Full image.



Etienne Delaune
French, 1518–1585
Battle of Nude Men, ca. 1550
Gift of Mr. and Mrs. Theodore B. Donson, Class of 1960


The son of a tailor to François I, Etienne Delaune grew up following the itinerant royal court with his father. Like many engravers, he was first trained as a goldsmith, and created many designs for armor, jewelry, and decorative objects. During the reign of François’s son Henri II, Delaune produced prints and also engraved the surfaces of parade armors designed for the king.  This commonality between metalwork and engraving is not surprising, and his prints, like this one, often show a precision and intricacy associated with his original profession.


This print is one of a series of twelve in horizontal format, all of which draw their inspiration ultimately from Roman relief carving and especially the prints of 15th century Italian artist Andrea Mantegna after antique friezes. In fact, many of the plates for Mantegna’s prints had made their way to France and were being printed and distributed there in Delaune’s time.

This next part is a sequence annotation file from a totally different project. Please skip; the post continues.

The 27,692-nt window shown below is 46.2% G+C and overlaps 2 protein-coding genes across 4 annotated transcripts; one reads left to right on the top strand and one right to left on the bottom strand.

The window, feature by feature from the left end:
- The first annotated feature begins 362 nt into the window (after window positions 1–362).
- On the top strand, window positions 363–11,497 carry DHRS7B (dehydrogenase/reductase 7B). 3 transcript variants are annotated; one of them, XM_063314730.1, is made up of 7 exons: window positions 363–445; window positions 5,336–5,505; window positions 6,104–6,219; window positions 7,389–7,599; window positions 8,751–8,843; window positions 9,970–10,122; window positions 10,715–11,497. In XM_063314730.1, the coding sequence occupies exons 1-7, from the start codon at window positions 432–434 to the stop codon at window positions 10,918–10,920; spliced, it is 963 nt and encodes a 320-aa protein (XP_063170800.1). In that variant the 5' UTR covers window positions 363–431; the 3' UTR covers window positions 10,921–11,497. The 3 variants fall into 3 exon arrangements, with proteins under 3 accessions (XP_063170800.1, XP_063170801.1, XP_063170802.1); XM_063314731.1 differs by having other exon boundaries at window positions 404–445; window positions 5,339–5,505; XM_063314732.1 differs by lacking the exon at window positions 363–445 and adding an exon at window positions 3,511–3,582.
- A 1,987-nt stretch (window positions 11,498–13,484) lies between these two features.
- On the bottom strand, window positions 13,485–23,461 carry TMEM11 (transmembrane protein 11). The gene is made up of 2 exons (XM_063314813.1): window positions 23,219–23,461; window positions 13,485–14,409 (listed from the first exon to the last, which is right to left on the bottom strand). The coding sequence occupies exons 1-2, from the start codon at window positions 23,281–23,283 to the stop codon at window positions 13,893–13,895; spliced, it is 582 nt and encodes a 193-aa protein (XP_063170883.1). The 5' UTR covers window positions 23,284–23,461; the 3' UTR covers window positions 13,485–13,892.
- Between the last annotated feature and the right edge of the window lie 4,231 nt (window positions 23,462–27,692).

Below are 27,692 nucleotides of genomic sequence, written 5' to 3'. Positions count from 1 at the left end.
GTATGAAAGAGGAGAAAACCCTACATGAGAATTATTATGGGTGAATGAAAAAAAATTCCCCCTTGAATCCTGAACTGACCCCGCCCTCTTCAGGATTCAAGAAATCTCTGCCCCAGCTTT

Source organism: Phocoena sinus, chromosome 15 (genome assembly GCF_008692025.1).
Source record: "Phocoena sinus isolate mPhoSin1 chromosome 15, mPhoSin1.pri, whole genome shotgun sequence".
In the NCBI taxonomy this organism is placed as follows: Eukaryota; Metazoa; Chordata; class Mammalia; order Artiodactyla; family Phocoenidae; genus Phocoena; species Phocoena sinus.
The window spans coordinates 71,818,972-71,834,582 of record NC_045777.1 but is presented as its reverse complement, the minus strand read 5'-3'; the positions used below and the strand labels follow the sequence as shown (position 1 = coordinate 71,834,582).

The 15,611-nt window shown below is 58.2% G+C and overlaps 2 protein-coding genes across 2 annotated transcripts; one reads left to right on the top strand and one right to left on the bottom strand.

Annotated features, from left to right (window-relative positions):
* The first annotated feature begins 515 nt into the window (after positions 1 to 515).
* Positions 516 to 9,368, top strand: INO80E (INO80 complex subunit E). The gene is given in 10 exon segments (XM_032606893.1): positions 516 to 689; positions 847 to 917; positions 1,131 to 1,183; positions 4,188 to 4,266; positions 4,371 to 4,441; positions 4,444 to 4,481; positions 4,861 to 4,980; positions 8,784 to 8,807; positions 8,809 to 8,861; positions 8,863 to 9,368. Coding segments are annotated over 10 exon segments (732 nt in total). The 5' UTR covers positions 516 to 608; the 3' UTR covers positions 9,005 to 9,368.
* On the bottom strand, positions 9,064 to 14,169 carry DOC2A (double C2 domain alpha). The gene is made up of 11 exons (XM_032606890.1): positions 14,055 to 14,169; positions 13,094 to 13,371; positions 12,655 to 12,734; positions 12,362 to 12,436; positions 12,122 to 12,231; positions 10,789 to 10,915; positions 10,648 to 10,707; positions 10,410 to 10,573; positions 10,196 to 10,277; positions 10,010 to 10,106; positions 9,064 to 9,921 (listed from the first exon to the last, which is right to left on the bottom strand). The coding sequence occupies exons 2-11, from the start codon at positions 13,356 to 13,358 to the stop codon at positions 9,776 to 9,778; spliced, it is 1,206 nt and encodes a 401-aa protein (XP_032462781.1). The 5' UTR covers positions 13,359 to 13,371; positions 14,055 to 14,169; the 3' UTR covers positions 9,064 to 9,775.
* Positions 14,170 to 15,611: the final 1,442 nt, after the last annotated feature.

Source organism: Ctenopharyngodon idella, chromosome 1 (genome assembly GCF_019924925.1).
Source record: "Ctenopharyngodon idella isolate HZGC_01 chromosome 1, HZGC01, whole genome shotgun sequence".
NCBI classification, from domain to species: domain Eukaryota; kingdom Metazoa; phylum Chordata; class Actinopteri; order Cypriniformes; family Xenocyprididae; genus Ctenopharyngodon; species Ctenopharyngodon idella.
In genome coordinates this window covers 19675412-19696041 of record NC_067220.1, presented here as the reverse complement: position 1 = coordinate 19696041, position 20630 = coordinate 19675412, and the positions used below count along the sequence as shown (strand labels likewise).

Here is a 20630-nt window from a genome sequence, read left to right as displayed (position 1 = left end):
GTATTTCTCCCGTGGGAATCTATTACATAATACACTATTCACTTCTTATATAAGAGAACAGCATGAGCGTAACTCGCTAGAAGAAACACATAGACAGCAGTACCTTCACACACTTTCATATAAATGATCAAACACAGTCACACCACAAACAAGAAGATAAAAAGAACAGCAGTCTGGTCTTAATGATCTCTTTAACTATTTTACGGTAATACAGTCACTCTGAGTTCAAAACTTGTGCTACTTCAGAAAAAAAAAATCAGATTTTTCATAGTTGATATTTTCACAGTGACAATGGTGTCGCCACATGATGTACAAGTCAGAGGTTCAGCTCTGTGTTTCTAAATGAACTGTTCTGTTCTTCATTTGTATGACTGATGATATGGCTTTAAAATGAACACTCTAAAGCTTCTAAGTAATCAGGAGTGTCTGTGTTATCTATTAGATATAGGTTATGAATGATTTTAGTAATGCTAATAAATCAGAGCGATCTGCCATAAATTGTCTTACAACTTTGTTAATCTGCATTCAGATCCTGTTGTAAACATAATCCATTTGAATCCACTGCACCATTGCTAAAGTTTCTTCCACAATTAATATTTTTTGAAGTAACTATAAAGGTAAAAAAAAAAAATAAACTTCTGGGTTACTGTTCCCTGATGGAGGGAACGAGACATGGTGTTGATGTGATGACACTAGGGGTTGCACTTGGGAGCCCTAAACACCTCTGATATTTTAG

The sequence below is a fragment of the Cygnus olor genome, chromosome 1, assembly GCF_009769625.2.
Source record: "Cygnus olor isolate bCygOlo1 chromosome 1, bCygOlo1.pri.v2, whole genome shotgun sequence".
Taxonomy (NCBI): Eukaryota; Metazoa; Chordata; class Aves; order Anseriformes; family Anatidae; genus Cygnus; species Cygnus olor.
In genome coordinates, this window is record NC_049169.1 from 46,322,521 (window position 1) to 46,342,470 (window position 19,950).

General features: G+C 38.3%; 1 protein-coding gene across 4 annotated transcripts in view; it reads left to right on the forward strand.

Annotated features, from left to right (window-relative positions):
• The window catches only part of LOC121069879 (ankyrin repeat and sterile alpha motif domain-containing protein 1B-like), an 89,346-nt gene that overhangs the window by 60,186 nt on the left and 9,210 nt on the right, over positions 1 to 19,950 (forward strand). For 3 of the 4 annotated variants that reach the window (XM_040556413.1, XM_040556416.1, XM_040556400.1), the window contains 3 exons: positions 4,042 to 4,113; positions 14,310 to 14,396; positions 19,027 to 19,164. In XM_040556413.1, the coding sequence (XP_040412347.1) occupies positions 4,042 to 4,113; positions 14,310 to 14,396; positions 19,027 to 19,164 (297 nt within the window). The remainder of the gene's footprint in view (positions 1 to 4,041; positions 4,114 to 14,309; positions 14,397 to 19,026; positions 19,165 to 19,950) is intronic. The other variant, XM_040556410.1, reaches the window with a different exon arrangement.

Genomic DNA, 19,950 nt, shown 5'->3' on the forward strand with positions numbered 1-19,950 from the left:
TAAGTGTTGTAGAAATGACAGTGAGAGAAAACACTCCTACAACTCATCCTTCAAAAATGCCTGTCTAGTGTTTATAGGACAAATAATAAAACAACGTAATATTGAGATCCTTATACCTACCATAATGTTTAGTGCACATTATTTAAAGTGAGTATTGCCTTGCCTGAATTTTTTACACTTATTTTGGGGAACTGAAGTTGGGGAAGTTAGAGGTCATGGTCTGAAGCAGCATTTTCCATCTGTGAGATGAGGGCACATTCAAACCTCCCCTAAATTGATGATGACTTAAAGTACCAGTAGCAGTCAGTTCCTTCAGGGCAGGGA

This particular composition is also interesting from the standpoint of the exploration of the New World during this century. The leaf-shaped clubs and feathered garments, as well as the implication of cannibalism by the men who bite each other, are drawn from accounts and images of indigenous Americans brought back by explorers. Indeed, one of the most famous essays by French Renaissance philosopher Michel de Montaigne (1533–1592), entitled “Of Cannibals,” was inspired by his encounter in Rouen in 1562 with three Brazilian Tupinambá Indians who had been brought to France by the explorer Nicolas Durand de Villegaignon (1510–1571). A further layer of interpretation of this work is that cannibalism was sometimes used as a metaphor for the violence between Catholic and Protestant countrymen during the wars of religion.